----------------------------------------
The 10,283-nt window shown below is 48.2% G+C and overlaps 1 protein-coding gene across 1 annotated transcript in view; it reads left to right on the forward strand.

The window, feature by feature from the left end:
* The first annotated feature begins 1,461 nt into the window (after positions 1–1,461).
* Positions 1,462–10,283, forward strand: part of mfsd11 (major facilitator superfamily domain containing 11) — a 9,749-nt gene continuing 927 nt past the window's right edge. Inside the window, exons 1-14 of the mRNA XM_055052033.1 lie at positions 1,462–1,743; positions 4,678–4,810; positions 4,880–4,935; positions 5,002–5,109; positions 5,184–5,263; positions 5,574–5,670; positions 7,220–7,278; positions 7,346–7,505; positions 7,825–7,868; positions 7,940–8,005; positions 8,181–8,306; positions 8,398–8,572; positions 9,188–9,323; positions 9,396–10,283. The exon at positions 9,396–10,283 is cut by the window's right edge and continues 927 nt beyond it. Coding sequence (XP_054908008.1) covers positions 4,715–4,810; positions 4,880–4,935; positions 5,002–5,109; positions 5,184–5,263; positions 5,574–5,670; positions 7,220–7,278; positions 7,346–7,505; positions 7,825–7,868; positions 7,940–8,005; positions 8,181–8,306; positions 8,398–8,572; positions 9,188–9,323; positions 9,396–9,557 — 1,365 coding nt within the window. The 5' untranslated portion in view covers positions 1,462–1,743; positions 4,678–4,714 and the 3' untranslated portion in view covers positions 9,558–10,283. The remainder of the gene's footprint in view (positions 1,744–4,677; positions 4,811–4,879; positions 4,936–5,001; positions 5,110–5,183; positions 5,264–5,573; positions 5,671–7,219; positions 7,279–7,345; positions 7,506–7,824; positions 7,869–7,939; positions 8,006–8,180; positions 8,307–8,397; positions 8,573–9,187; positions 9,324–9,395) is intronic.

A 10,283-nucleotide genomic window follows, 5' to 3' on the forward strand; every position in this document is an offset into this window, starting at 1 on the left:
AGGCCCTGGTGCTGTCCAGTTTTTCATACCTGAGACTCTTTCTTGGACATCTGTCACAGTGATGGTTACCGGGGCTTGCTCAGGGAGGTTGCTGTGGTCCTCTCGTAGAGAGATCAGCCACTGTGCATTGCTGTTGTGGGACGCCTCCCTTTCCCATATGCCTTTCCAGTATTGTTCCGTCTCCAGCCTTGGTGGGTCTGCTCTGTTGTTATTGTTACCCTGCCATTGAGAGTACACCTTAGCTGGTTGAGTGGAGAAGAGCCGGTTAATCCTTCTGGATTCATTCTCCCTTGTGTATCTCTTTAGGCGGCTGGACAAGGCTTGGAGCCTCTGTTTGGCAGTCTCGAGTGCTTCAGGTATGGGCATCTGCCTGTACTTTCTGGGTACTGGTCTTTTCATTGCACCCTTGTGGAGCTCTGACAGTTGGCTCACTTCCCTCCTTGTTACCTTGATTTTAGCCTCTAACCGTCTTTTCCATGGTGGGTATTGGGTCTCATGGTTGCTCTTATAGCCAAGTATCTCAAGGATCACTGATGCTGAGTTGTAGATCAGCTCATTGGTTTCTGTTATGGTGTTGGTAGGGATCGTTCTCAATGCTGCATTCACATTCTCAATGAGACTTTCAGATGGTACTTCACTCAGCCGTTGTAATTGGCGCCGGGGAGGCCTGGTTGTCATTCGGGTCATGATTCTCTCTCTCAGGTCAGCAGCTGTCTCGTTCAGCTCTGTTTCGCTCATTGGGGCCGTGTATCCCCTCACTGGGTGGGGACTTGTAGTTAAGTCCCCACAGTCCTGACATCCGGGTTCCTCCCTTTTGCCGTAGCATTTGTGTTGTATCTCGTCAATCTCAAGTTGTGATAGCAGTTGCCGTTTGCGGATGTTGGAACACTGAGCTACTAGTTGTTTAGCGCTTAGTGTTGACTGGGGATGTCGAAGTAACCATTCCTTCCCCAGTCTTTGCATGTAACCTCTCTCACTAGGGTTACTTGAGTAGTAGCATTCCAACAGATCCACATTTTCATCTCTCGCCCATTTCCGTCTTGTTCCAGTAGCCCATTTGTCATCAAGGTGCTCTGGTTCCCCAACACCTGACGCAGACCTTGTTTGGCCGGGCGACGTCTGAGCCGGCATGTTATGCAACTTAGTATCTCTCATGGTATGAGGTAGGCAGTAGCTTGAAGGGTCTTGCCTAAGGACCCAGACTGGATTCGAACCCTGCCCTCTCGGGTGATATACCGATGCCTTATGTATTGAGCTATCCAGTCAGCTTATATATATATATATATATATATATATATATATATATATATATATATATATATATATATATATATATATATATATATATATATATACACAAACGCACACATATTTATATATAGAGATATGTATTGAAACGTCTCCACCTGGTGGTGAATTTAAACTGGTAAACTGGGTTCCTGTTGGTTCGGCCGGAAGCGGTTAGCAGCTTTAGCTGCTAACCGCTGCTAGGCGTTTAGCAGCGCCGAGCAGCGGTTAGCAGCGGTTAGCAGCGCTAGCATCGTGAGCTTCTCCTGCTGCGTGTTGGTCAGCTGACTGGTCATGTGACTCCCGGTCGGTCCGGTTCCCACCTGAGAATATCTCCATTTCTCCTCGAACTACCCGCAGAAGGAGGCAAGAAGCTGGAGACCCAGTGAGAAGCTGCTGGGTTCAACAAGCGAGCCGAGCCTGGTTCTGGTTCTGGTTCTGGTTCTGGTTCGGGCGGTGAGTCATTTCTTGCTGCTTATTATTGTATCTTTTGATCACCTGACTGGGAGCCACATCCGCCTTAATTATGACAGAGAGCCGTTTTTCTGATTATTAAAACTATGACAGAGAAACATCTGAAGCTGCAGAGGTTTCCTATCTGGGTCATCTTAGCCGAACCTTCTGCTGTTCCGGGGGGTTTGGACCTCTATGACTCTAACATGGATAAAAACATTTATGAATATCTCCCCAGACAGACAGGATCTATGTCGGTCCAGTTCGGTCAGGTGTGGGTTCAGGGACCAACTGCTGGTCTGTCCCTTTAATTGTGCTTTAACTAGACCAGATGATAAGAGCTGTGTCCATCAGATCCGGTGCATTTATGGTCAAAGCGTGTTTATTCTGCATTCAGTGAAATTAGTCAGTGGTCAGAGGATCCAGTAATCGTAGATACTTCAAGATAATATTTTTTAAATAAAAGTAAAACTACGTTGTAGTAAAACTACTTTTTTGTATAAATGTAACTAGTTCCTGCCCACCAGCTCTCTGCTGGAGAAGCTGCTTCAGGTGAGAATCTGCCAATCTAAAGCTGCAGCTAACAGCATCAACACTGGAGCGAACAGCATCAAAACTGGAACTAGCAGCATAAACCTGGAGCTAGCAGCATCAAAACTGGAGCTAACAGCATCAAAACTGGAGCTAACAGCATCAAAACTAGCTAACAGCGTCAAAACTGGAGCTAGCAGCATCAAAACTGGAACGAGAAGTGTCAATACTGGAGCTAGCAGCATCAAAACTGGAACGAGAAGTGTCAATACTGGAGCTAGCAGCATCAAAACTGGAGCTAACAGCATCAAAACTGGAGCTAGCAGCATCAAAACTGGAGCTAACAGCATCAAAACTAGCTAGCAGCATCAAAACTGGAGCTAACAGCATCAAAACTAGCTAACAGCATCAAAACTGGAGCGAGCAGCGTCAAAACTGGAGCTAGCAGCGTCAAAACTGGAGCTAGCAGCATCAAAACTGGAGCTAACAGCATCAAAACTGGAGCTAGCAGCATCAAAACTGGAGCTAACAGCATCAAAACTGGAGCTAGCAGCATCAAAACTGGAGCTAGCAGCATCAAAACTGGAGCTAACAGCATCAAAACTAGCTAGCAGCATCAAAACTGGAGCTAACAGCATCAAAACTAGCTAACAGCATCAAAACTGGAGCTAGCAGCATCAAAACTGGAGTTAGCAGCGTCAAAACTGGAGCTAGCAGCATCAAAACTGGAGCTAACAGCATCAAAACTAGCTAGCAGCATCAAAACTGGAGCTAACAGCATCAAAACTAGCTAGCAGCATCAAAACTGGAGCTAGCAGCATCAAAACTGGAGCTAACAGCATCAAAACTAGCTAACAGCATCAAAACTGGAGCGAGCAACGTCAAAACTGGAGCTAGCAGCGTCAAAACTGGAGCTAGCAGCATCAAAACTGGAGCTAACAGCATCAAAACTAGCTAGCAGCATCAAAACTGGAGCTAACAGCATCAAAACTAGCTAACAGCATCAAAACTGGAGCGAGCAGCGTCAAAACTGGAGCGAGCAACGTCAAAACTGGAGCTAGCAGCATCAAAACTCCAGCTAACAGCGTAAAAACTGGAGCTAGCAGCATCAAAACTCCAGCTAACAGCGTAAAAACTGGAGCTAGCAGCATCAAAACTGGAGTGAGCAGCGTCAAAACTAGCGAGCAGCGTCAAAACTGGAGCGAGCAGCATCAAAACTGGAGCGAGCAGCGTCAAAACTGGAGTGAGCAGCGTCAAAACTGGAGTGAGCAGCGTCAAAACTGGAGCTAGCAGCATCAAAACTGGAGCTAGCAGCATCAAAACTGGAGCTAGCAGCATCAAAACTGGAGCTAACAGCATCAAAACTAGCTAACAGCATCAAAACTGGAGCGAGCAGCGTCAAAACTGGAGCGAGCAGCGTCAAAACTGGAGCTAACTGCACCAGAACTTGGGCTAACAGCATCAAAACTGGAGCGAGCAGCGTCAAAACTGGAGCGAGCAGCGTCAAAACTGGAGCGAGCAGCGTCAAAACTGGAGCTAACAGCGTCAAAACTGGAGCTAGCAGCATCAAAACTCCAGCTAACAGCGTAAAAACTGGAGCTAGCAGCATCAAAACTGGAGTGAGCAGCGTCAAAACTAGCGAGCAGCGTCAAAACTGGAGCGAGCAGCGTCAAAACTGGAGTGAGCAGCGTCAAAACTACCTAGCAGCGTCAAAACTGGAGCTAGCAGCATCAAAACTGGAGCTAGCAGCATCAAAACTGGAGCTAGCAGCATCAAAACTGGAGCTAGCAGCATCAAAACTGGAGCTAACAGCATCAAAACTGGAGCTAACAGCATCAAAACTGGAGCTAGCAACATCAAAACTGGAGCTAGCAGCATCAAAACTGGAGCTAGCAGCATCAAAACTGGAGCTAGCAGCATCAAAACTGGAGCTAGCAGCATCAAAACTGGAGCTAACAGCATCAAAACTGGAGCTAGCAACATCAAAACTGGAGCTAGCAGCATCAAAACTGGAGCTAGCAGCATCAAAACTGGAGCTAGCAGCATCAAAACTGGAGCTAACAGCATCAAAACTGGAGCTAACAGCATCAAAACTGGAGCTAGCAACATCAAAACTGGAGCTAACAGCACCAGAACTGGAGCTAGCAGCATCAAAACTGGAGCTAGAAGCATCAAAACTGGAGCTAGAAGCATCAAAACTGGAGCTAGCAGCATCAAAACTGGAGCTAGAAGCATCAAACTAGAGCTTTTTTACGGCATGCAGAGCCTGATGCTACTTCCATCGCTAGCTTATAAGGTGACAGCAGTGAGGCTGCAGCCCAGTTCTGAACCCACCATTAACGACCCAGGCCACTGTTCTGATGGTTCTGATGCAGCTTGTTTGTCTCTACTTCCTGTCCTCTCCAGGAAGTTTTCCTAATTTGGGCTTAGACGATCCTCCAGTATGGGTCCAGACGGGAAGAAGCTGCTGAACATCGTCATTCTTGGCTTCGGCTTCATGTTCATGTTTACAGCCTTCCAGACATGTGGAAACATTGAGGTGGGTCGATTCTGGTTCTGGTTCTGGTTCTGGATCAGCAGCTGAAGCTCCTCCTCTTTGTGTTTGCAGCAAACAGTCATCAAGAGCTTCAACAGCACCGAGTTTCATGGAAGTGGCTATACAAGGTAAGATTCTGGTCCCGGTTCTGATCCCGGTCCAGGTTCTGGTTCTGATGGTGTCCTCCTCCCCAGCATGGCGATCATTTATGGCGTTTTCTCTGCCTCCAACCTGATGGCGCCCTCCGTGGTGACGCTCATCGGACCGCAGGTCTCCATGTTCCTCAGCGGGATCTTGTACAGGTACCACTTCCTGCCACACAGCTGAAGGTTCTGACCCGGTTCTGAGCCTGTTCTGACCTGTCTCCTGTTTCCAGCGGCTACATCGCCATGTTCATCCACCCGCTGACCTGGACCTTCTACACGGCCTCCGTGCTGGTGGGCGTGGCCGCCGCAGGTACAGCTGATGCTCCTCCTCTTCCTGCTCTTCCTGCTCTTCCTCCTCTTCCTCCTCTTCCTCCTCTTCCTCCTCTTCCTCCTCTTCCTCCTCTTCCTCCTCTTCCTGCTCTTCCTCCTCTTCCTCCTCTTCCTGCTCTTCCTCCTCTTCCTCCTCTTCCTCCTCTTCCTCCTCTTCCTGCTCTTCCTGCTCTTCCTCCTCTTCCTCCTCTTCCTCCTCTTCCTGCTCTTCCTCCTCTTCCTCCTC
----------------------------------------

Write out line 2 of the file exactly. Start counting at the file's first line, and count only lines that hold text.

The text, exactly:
The window, feature by feature from the left end: